I intend to process RAW images of planets clicked by HST,Voyager 1 and 2, Cassini and Gallileo spacecrafts using a few softwares. I am in search of where I can get these raw images from.
I think your best bet for a uniform access experience to the various datasets is the Outer Planet Unified Search (OPUS) system at the Ring-Moon Systems Node of NASA's Planetary Data System which is the official repository for NASA planetary mission data.
The OPUS link of the Ring-Moon System Nodes' front page will bring you to a form that looks like:
For Cassini and Voyager data, you will want to tick the 'ISS' options under 'Instrument Name' as these are the Imaging Science Subsystems for the optical (I'm assuming this is what you want, rather than ultraviolet or infrared imaging). For Galileo, this will be 'SSI' (Solid State Imaging) instead. For Hubble (HST) there are a variety of instruments available that have been used over the years; the Instrumentation page at STSci has links to more information for the current and previous HST instruments. More detailed information about the instrument and the data processing done are at this link for the Cassini ISS, and here for the Voyager ISS; I'm sure there is an information page for the Galileo SSI but it wasn't turning up easily.
For 'Observation Type', you will want to select 'Image' as the type and then you can select a specific body as the target under the third section under the 'Intended Target Name'; the plus symbols for the each planet can be unfolded to narrow down to a specific moon or the planet itself. There are additional constraints available on the left hand side if you want to narrow down by exposure time or wavelength etc. Once you have narrowed things down to how you want them, you should be able to click on the 'Browse Results' link in the top bar (which should have a much smaller number in blue than in the screenshot above) to see thumbnails and basic details of the results and "add them to cart" to download them (if you want to download the entire result set, you will want to click on the 'View Table' option in the top left which gives a "add all to cart" option.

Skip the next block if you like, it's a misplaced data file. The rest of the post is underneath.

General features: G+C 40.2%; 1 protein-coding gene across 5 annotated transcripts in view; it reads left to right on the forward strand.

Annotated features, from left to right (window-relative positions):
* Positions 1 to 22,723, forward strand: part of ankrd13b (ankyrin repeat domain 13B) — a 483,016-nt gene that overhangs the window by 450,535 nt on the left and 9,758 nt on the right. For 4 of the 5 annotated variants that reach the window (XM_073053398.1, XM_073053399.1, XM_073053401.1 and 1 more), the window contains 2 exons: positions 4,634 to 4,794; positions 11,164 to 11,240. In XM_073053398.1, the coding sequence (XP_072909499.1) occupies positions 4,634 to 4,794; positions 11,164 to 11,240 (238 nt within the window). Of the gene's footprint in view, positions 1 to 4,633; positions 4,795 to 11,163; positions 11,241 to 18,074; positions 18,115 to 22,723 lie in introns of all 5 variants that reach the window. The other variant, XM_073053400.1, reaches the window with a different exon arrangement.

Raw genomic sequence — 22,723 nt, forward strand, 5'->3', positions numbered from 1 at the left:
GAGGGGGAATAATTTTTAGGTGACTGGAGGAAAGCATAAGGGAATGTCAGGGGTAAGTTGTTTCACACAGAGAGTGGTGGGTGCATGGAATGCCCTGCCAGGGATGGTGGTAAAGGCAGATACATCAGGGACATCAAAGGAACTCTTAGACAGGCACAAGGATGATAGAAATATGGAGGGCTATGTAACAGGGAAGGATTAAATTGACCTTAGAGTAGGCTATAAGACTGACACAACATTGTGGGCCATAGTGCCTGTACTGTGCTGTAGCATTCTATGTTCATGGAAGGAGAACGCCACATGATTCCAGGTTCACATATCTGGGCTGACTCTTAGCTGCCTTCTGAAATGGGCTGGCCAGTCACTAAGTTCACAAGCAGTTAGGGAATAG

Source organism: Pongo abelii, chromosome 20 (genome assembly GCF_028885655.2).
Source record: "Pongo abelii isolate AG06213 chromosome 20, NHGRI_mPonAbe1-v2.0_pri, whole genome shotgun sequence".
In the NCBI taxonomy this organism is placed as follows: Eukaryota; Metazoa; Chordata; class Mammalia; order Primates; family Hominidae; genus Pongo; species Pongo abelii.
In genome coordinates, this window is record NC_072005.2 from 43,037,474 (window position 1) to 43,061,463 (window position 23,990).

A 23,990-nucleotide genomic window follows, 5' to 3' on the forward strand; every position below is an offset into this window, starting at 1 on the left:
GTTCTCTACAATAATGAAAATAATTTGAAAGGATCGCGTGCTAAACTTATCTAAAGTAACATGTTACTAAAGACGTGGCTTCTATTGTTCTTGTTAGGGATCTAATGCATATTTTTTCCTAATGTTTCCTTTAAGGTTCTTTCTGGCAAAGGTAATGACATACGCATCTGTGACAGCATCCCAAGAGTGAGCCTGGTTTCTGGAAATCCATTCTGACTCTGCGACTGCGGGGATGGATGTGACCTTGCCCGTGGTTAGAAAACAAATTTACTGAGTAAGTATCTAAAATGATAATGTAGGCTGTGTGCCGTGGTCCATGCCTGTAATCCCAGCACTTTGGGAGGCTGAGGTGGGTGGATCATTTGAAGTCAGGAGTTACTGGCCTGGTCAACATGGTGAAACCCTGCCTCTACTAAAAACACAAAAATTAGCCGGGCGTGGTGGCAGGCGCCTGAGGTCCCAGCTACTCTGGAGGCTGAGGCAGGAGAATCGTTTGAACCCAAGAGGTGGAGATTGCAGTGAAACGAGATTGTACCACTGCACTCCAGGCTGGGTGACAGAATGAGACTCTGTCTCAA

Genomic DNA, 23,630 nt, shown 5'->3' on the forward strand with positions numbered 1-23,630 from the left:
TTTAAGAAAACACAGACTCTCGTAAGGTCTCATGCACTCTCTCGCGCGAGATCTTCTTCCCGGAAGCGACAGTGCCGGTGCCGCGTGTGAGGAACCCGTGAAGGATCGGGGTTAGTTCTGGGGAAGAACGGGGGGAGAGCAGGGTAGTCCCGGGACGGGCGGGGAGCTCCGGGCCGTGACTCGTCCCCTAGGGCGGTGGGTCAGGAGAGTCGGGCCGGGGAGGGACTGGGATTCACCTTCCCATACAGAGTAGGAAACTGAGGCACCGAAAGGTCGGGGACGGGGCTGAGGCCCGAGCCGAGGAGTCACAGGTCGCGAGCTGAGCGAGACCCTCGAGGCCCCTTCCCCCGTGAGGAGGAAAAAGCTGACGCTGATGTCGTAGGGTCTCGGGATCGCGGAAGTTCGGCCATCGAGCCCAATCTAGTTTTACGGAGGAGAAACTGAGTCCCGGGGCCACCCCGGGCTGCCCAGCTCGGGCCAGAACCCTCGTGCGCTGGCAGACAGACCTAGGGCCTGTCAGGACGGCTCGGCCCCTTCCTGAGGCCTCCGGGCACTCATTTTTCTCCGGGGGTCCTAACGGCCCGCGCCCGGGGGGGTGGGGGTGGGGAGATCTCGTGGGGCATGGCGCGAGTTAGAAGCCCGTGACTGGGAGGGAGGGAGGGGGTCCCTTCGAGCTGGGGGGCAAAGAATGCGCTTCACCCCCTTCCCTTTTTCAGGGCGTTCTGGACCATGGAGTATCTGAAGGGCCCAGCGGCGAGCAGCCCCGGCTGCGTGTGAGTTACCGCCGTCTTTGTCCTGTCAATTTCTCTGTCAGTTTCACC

There is a 'Getting Started' guide under the Help menu on the OPUS page and also a link to the API guide as well if you are more comfortable with programmatic access to query and download the data, which could be easier if there are large volumes of data to download. Finally, depending on your level of experience with these sorts of data, you might be interested in Emily Lakdawalla's free course on the Basics of Digital Imaging.